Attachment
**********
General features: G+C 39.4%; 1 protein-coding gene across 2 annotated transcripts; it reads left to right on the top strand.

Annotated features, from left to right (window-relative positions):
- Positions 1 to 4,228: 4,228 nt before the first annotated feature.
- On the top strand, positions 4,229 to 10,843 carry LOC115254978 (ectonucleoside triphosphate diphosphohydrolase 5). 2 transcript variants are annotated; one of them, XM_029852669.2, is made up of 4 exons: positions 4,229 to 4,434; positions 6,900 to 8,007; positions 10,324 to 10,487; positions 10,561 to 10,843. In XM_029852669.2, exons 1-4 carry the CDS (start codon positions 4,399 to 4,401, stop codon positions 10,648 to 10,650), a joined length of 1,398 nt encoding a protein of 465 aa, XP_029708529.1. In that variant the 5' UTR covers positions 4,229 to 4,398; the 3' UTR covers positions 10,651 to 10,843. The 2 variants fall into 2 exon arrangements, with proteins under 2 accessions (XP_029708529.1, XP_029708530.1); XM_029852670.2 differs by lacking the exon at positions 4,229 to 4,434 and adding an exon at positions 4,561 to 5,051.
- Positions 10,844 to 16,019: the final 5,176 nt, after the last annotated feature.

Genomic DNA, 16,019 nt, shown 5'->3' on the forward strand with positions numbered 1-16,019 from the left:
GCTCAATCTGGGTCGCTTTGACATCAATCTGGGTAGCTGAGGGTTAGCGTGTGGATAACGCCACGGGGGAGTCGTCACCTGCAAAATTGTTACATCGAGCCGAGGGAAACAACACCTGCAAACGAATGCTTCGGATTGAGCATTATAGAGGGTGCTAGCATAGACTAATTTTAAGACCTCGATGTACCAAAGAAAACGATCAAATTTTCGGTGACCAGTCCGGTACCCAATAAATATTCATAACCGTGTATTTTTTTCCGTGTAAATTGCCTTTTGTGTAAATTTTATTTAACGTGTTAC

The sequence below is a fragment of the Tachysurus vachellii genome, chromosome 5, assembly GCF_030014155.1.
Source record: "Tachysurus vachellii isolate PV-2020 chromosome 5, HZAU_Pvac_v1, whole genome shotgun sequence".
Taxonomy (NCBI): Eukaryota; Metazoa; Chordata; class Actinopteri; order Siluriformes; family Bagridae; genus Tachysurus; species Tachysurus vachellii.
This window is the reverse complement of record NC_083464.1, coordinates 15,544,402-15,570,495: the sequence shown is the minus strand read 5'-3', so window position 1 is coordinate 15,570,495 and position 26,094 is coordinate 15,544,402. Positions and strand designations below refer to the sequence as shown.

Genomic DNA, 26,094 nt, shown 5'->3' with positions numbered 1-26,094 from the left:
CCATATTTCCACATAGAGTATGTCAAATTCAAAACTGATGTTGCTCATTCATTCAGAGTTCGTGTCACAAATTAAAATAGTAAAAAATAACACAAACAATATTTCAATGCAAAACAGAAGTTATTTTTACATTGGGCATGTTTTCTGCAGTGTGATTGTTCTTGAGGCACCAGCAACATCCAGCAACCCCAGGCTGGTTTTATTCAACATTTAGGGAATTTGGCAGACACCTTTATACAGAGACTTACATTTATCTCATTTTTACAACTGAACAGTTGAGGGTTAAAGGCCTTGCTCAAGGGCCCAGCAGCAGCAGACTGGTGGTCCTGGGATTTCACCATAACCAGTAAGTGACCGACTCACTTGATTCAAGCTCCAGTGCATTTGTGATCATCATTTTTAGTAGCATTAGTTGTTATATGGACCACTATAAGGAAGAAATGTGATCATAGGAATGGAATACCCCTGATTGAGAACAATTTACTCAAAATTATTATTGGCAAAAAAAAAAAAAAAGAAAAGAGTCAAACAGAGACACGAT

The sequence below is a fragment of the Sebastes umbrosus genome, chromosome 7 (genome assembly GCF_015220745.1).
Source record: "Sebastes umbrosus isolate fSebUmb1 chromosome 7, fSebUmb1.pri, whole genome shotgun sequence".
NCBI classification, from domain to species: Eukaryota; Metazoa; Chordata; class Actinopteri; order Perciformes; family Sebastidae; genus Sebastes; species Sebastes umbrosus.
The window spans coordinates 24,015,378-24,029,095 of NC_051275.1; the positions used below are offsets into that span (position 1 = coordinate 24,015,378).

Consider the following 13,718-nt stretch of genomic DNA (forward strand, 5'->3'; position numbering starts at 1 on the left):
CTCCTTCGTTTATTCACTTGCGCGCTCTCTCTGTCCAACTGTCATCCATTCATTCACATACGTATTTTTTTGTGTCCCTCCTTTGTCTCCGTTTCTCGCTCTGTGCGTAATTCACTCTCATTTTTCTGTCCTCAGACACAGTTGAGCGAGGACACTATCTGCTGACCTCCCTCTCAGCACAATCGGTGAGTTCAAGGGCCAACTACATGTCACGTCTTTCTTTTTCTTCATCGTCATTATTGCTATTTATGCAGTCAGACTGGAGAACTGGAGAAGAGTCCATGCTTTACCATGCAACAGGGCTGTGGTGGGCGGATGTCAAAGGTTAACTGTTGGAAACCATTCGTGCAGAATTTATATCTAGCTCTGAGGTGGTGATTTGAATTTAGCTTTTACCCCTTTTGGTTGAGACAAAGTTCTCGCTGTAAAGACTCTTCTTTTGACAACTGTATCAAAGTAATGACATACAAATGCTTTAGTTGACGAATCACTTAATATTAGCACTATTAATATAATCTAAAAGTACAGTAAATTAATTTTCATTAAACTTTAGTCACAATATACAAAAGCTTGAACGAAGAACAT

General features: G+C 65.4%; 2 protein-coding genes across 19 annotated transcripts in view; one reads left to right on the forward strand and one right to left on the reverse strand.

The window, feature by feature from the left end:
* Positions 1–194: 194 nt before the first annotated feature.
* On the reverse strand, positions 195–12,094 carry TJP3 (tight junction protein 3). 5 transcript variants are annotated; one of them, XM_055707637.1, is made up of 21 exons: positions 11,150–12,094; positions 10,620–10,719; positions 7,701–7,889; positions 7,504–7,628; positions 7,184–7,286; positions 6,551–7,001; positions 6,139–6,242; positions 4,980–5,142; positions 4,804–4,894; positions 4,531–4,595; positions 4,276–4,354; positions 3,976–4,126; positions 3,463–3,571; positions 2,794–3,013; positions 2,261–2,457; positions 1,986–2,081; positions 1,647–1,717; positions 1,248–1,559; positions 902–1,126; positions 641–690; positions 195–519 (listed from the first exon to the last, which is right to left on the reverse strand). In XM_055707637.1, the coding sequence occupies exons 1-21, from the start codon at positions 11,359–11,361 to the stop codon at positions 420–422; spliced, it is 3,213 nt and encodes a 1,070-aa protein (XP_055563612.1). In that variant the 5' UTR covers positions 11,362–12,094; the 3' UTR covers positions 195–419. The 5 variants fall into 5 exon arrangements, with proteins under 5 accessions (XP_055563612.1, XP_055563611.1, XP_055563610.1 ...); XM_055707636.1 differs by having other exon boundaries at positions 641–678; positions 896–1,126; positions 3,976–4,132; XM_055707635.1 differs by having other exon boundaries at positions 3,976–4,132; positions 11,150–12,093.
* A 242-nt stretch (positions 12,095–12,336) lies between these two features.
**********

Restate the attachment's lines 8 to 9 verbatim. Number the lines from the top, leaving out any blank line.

The sequence below is a fragment of the Tachysurus vachellii genome, chromosome 5, assembly GCF_030014155.1.
Source record: "Tachysurus vachellii isolate PV-2020 chromosome 5, HZAU_Pvac_v1, whole genome shotgun sequence".